On the third day of Christmas the Taxman gave to me … A tax rebate for assets that save energ-ee!

At this festive time of year I thought I would remind you about another form of tax relief that is on offer from HM Revenue & Customs.  This comes in the form of an enhanced capital allowance and is particularly relevant if you are thinking of purchasing, say, a new Combined Heat and Power system to keep your employees warm and also power your fairy lights!

 

By way of background Capital Allowances (CA) are a little known, but highly valuable property-related tax relief which can result in significant tax savings for commercial property owners and many leaseholders on items bought for use within the business.  It is deductible tax relief available when a taxpayer incurs capital expenditure on qualifying assets within a commercial property typically when constructing or refurbishing a building.  CA’s are the tax equivalent of accounting depreciation and reduce the taxable profits, thereby lowering your tax liability.

 

In property you will find two categories of qualifying assets:

Integral Features (known as “special rate pool” items) qualify for an 8% allowance on a reducing balance basis allowance this includes electrical systems, cold water systems, heating, ventilation & air-conditioning, lifts, external solar shading and thermal insulation in existing buildings

 

General plant (known as “main pool” items) qualify for an 18% allowance on a reducing balance basis typically including items such as sanitary fittings, kitchens, carpets, signage, security systems, racking, Christmas decorations, furniture and fittings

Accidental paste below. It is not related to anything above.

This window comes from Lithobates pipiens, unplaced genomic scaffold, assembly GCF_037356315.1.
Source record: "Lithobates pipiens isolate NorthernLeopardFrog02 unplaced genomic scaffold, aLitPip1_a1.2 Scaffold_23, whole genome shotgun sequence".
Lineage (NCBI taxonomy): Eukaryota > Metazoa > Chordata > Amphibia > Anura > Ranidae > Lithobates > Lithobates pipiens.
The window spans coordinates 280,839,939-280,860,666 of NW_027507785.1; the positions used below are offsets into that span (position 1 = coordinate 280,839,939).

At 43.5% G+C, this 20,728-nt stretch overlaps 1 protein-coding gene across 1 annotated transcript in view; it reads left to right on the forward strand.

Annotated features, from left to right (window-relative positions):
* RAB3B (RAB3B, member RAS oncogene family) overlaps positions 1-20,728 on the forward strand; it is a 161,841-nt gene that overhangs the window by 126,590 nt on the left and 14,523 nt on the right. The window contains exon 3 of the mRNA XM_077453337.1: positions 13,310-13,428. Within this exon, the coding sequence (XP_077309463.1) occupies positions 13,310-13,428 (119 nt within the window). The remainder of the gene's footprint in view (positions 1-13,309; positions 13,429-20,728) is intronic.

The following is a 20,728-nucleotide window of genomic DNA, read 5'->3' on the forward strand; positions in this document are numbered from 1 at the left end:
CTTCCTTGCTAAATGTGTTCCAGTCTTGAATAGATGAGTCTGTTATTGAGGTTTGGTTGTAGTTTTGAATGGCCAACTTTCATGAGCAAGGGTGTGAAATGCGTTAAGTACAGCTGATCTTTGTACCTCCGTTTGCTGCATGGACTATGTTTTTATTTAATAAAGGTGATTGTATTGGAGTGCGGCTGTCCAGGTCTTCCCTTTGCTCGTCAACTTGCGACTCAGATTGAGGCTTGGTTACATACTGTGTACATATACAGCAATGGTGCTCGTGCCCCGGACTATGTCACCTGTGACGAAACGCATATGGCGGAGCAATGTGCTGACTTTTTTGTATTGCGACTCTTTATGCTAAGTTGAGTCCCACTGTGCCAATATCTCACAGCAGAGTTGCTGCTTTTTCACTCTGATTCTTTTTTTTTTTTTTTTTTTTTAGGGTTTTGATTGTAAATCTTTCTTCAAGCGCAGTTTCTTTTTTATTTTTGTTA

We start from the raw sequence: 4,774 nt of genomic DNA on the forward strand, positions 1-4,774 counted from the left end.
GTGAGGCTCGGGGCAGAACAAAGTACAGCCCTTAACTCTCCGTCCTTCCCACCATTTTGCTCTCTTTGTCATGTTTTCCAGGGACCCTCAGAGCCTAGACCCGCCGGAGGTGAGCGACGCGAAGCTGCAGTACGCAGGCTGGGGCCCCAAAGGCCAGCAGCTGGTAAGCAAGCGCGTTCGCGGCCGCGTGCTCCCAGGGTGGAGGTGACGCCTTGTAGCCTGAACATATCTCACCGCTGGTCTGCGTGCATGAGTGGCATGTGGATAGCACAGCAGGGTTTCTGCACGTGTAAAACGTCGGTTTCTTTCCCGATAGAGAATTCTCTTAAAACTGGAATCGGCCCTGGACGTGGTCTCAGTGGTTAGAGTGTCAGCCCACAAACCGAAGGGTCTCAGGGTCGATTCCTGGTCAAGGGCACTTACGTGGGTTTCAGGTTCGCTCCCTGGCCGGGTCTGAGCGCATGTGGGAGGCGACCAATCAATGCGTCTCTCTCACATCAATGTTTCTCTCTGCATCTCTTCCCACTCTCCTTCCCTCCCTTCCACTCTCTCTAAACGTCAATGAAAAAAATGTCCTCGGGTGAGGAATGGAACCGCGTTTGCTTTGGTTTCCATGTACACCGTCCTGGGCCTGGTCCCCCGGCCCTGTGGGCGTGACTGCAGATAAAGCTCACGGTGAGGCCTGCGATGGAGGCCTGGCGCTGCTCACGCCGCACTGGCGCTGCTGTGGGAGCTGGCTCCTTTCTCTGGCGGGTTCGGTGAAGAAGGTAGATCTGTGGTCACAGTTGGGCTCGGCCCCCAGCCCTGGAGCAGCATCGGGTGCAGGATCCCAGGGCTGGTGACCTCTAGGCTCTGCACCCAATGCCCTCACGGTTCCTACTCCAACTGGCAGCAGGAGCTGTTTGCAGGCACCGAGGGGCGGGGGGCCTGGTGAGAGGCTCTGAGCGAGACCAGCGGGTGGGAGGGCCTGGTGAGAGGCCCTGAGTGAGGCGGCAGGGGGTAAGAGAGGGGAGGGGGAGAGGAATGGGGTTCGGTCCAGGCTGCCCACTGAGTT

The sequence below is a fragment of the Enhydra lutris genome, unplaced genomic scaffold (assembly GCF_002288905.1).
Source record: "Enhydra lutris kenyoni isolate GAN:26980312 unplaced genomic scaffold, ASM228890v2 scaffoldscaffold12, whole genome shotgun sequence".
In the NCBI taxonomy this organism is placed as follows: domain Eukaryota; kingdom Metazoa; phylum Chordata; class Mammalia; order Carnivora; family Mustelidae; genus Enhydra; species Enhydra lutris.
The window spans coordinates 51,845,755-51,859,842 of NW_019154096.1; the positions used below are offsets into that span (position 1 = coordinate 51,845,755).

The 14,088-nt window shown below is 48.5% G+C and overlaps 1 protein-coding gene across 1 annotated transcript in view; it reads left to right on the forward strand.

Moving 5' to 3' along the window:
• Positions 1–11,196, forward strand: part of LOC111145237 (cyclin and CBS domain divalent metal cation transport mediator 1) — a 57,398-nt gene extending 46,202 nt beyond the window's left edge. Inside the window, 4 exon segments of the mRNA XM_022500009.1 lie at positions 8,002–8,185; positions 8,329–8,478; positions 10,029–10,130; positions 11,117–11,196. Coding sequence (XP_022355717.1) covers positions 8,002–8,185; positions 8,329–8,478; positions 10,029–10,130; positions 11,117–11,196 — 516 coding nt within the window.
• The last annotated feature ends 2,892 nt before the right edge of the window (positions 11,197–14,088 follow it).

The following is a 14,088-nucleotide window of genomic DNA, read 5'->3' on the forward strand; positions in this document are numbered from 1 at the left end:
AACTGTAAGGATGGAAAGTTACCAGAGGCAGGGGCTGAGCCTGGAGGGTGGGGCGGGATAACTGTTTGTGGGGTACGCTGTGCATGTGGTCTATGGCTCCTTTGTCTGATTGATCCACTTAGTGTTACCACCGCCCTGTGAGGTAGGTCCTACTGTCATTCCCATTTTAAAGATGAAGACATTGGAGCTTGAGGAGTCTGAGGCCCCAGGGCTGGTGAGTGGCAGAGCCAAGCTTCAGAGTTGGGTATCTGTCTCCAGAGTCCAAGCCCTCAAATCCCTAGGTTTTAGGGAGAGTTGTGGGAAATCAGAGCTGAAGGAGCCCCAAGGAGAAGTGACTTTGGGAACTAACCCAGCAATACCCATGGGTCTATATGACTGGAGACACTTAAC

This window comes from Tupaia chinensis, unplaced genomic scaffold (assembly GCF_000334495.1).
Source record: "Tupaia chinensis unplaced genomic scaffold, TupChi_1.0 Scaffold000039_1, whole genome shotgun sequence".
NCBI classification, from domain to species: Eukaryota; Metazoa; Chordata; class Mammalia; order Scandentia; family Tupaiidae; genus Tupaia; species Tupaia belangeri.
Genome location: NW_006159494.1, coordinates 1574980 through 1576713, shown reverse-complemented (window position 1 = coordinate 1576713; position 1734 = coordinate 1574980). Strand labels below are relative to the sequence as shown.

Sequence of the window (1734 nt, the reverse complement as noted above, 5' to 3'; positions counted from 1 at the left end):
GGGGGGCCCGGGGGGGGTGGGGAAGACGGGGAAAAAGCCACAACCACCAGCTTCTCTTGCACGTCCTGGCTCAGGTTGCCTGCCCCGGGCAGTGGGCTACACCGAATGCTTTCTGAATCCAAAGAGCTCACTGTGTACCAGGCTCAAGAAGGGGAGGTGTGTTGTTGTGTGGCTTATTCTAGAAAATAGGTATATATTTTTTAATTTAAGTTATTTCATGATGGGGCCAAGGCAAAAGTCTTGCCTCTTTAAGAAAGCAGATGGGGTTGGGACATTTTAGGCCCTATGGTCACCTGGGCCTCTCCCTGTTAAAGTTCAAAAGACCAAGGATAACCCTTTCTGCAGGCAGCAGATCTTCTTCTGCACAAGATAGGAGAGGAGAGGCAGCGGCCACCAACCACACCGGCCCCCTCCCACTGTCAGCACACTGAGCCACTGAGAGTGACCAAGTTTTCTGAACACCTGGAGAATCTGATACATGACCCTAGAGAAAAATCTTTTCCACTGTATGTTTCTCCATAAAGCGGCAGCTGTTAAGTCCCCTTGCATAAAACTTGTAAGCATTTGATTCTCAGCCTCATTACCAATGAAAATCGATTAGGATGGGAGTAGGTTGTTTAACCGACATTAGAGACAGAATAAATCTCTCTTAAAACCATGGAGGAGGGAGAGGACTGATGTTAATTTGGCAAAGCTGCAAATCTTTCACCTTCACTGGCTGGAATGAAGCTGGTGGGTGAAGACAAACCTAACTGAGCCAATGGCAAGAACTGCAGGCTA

The government introduced Enhanced Capital Allowances (ECA) in 2001 to encourage expenditure on greener technologies to help manage climate change. There are two government approved lists scheduling what energy and water products qualify for ECAs.  To qualify the asset acquired must be new and unused and on the list at the date of acquisition you are then entitled to a 100% allowance of the cost of the asset (or claim value where applicable) in the year of acquisition.  This is deducted from your taxable profits, resulting in a lower tax charge or in some cases a cash rebate.

 

To illustrate let’s say if a business invests £10,000 on a new air conditioning system.  This is an integral feature therefore will obtain an 8% deduction as a capital allowances and the cash saving in year one will be £360 at the 20% corporation tax rate.  The remaining £1,640 of tax relief will be deducted over the next 55 years.

 

If instead the business had installed an air conditioning system that was listed on the Energy Technology List (ETL) at the date of acquisition the cash saving would have been £2,000 in the year of acquisition.

 

Indeed our clients who invest in ECA qualifying technologies have commented on the longer term benefits of installing green technology such as lower energy bills, reduction in Climate Change Levy, CRC payments and also an improved BREEAM status.

 

Please note that there are four non- listed technologies including lighting, automatic monitoring and targeting equipment (AMT), combined heat and power (CHP) and pipe work insulation. For these technologies your supplier will be able to advise whether their product qualifies for ECAs and certification will be required to support your claim.  This certification varies from a statement from the supplier (lighting) to an official form (CHP).

 

An additional relief through ECAs is available to limited companies.  If you have incurred expenditure on ECA compliant assets and have a tax loss in the year you can surrender the ECAs claimed for a tax repayment at a rate of 19%, a real Christmas treat!  This claim can be made up to two years after the end of your accounting period.

 

ECAs offer taxpayers a great opportunity to accelerate relief on your capital expenditure and reduce your tax bill especially if this is incorporated into the decision making before a project commences you can achieve significant tax saving.  Unfortunately this is an area that is frequently overlooked and not considered until it is too late to influence the outcome which means businesses are unable to make a valid claim for these up-front tax breaks.  Let us help you!

 

Please come back tomorrow for another Christmas tax break.